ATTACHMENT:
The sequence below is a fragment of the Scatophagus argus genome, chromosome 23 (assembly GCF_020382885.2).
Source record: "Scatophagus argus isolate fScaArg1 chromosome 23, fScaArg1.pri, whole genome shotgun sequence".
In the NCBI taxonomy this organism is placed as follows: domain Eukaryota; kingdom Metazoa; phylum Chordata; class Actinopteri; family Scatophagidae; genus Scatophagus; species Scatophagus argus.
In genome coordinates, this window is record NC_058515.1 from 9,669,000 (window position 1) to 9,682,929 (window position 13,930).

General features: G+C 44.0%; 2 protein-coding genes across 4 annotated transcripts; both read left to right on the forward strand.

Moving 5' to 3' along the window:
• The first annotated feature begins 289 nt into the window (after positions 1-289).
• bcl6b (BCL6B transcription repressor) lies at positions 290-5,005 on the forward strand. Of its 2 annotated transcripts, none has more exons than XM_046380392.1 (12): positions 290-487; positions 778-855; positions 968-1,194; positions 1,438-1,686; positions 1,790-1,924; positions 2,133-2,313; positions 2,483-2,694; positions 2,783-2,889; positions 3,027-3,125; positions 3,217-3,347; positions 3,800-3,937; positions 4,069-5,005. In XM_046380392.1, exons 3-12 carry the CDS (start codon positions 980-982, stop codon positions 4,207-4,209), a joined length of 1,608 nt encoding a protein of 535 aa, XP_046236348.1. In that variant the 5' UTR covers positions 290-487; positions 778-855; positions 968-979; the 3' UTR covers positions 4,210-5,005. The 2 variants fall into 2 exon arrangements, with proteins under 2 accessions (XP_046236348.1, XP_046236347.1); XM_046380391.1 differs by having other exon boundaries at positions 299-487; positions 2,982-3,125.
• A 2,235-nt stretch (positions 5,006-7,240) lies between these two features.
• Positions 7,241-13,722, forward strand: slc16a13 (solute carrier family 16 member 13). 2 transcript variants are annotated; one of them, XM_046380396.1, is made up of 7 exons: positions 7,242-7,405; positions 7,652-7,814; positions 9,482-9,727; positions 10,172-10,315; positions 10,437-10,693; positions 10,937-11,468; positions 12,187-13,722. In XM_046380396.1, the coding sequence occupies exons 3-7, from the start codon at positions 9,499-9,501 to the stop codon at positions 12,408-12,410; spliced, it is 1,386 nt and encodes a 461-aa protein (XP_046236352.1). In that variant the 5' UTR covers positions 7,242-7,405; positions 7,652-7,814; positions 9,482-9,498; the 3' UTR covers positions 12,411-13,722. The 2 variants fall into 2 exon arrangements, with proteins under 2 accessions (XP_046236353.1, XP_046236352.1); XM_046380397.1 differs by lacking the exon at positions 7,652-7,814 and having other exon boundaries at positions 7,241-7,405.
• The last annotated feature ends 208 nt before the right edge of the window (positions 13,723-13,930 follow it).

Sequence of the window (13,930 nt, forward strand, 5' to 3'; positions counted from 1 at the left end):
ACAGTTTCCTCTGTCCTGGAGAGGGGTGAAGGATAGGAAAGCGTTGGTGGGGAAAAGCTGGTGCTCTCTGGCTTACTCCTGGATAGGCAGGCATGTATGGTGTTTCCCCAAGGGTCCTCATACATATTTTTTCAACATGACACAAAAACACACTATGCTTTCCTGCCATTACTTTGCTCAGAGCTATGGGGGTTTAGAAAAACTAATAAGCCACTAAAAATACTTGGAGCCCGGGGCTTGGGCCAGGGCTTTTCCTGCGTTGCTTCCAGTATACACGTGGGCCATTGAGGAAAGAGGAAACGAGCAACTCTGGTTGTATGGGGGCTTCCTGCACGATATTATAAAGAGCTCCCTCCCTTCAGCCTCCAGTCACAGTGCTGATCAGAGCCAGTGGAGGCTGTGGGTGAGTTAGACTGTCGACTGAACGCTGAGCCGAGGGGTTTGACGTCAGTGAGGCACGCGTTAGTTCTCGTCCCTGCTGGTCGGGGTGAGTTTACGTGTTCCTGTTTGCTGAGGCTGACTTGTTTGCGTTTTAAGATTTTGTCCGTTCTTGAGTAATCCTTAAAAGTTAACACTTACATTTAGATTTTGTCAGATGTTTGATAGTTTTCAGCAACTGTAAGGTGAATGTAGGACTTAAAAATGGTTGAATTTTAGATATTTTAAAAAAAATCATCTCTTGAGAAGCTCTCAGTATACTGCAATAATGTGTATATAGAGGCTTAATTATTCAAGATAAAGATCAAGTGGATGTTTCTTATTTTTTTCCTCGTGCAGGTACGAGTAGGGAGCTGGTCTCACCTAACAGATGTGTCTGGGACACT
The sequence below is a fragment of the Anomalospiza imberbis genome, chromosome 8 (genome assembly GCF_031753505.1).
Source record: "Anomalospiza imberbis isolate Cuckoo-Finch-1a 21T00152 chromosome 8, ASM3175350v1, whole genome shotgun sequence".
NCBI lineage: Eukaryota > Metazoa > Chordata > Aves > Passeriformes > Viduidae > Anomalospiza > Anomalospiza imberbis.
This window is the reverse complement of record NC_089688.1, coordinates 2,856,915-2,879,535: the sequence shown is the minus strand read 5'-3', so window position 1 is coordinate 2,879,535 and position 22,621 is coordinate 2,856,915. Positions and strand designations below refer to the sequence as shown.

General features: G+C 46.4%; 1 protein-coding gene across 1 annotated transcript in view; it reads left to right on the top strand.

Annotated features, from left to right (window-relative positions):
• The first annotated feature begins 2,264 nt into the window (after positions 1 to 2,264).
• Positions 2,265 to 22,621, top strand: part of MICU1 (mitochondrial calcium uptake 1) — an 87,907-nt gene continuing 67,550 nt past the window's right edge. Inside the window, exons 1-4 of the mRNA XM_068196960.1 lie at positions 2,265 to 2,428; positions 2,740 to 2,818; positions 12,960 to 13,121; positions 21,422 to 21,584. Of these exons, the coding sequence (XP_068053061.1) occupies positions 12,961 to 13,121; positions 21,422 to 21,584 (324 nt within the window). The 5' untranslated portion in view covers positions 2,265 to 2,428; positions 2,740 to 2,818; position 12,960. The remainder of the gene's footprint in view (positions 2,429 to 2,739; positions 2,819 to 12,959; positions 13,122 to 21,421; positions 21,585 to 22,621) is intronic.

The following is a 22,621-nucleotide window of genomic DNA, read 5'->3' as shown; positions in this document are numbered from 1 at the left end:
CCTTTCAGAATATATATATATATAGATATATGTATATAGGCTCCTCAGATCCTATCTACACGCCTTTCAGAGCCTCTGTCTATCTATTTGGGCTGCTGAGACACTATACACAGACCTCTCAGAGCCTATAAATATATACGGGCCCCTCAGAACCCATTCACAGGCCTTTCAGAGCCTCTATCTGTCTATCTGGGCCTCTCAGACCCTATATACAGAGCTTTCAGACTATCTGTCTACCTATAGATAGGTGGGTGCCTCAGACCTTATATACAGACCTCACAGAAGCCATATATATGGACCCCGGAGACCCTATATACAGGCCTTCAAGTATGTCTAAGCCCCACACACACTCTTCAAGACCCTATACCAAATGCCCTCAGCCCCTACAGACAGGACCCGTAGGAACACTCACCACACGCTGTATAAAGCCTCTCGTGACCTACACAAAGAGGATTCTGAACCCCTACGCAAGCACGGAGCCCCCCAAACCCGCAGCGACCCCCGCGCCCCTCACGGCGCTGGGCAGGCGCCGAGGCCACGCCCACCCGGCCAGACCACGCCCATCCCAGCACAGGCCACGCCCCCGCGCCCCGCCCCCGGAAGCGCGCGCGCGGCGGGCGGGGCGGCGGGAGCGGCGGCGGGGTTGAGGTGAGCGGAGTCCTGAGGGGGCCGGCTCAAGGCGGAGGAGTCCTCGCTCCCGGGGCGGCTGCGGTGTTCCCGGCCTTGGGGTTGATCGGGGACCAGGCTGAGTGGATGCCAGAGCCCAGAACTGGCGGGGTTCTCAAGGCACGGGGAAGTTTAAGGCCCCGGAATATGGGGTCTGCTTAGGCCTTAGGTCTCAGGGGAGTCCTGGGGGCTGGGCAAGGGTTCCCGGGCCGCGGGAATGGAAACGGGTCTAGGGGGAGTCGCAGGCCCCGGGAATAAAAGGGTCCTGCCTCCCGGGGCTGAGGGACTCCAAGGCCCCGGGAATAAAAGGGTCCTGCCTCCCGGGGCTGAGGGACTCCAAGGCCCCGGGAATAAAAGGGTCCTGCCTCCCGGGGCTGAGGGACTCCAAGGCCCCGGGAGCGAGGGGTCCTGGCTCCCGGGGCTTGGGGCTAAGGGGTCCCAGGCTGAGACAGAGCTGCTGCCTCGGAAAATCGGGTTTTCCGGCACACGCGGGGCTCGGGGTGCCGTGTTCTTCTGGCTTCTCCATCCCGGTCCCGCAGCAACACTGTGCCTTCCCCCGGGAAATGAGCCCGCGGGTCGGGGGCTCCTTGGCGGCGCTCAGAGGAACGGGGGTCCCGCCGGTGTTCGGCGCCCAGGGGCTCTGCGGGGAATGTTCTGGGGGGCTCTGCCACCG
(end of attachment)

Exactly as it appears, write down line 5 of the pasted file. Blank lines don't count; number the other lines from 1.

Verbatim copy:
General features: G+C 44.0%; 2 protein-coding genes across 4 annotated transcripts; both read left to right on the forward strand.